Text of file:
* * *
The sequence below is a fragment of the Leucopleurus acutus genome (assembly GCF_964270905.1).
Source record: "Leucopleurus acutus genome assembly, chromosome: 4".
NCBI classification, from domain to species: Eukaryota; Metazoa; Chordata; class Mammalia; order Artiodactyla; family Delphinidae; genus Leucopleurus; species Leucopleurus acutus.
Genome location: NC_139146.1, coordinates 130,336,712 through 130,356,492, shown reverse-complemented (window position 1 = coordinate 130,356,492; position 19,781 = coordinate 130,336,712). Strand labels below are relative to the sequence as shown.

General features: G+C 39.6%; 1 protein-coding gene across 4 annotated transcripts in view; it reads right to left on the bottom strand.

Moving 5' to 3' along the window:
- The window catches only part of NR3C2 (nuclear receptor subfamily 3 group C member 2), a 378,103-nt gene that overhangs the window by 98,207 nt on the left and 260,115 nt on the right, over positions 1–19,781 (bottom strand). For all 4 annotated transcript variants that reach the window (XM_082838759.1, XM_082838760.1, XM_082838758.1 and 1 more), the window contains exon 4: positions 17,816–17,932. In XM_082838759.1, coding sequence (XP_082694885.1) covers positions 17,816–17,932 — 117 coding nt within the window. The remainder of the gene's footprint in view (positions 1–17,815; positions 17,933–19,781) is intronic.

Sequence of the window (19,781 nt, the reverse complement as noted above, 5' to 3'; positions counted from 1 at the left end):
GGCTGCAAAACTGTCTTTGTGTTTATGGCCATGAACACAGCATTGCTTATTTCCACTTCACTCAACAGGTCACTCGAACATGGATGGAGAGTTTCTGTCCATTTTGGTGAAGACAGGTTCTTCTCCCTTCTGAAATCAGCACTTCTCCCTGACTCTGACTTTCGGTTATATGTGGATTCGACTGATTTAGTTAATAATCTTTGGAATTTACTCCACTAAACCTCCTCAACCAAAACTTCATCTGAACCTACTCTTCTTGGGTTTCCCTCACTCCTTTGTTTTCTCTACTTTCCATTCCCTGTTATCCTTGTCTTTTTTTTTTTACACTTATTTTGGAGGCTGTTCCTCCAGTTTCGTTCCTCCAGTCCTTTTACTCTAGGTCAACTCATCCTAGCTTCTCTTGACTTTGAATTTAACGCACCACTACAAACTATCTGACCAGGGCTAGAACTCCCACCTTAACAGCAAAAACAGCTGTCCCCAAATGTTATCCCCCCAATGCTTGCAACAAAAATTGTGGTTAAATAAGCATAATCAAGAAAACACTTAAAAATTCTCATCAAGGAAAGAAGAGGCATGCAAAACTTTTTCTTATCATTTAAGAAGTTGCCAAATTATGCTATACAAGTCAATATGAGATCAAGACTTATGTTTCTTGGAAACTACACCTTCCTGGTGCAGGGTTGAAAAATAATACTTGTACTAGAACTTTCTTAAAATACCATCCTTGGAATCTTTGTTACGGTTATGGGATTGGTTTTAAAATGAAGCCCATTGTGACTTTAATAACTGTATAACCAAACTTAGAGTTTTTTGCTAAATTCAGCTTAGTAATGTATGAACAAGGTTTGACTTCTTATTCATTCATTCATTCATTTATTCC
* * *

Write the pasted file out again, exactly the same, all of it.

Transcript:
The sequence below is a fragment of the Leucopleurus acutus genome (assembly GCF_964270905.1).
Source record: "Leucopleurus acutus genome assembly, chromosome: 4".
NCBI classification, from domain to species: Eukaryota; Metazoa; Chordata; class Mammalia; order Artiodactyla; family Delphinidae; genus Leucopleurus; species Leucopleurus acutus.
Genome location: NC_139146.1, coordinates 130,336,712 through 130,356,492, shown reverse-complemented (window position 1 = coordinate 130,356,492; position 19,781 = coordinate 130,336,712). Strand labels below are relative to the sequence as shown.

General features: G+C 39.6%; 1 protein-coding gene across 4 annotated transcripts in view; it reads right to left on the bottom strand.

Moving 5' to 3' along the window:
- The window catches only part of NR3C2 (nuclear receptor subfamily 3 group C member 2), a 378,103-nt gene that overhangs the window by 98,207 nt on the left and 260,115 nt on the right, over positions 1–19,781 (bottom strand). For all 4 annotated transcript variants that reach the window (XM_082838759.1, XM_082838760.1, XM_082838758.1 and 1 more), the window contains exon 4: positions 17,816–17,932. In XM_082838759.1, coding sequence (XP_082694885.1) covers positions 17,816–17,932 — 117 coding nt within the window. The remainder of the gene's footprint in view (positions 1–17,815; positions 17,933–19,781) is intronic.

Sequence of the window (19,781 nt, the reverse complement as noted above, 5' to 3'; positions counted from 1 at the left end):
GGCTGCAAAACTGTCTTTGTGTTTATGGCCATGAACACAGCATTGCTTATTTCCACTTCACTCAACAGGTCACTCGAACATGGATGGAGAGTTTCTGTCCATTTTGGTGAAGACAGGTTCTTCTCCCTTCTGAAATCAGCACTTCTCCCTGACTCTGACTTTCGGTTATATGTGGATTCGACTGATTTAGTTAATAATCTTTGGAATTTACTCCACTAAACCTCCTCAACCAAAACTTCATCTGAACCTACTCTTCTTGGGTTTCCCTCACTCCTTTGTTTTCTCTACTTTCCATTCCCTGTTATCCTTGTCTTTTTTTTTTTACACTTATTTTGGAGGCTGTTCCTCCAGTTTCGTTCCTCCAGTCCTTTTACTCTAGGTCAACTCATCCTAGCTTCTCTTGACTTTGAATTTAACGCACCACTACAAACTATCTGACCAGGGCTAGAACTCCCACCTTAACAGCAAAAACAGCTGTCCCCAAATGTTATCCCCCCAATGCTTGCAACAAAAATTGTGGTTAAATAAGCATAATCAAGAAAACACTTAAAAATTCTCATCAAGGAAAGAAGAGGCATGCAAAACTTTTTCTTATCATTTAAGAAGTTGCCAAATTATGCTATACAAGTCAATATGAGATCAAGACTTATGTTTCTTGGAAACTACACCTTCCTGGTGCAGGGTTGAAAAATAATACTTGTACTAGAACTTTCTTAAAATACCATCCTTGGAATCTTTGTTACGGTTATGGGATTGGTTTTAAAATGAAGCCCATTGTGACTTTAATAACTGTATAACCAAACTTAGAGTTTTTTGCTAAATTCAGCTTAGTAATGTATGAACAAGGTTTGACTTCTTATTCATTCATTCATTCATTTATTCC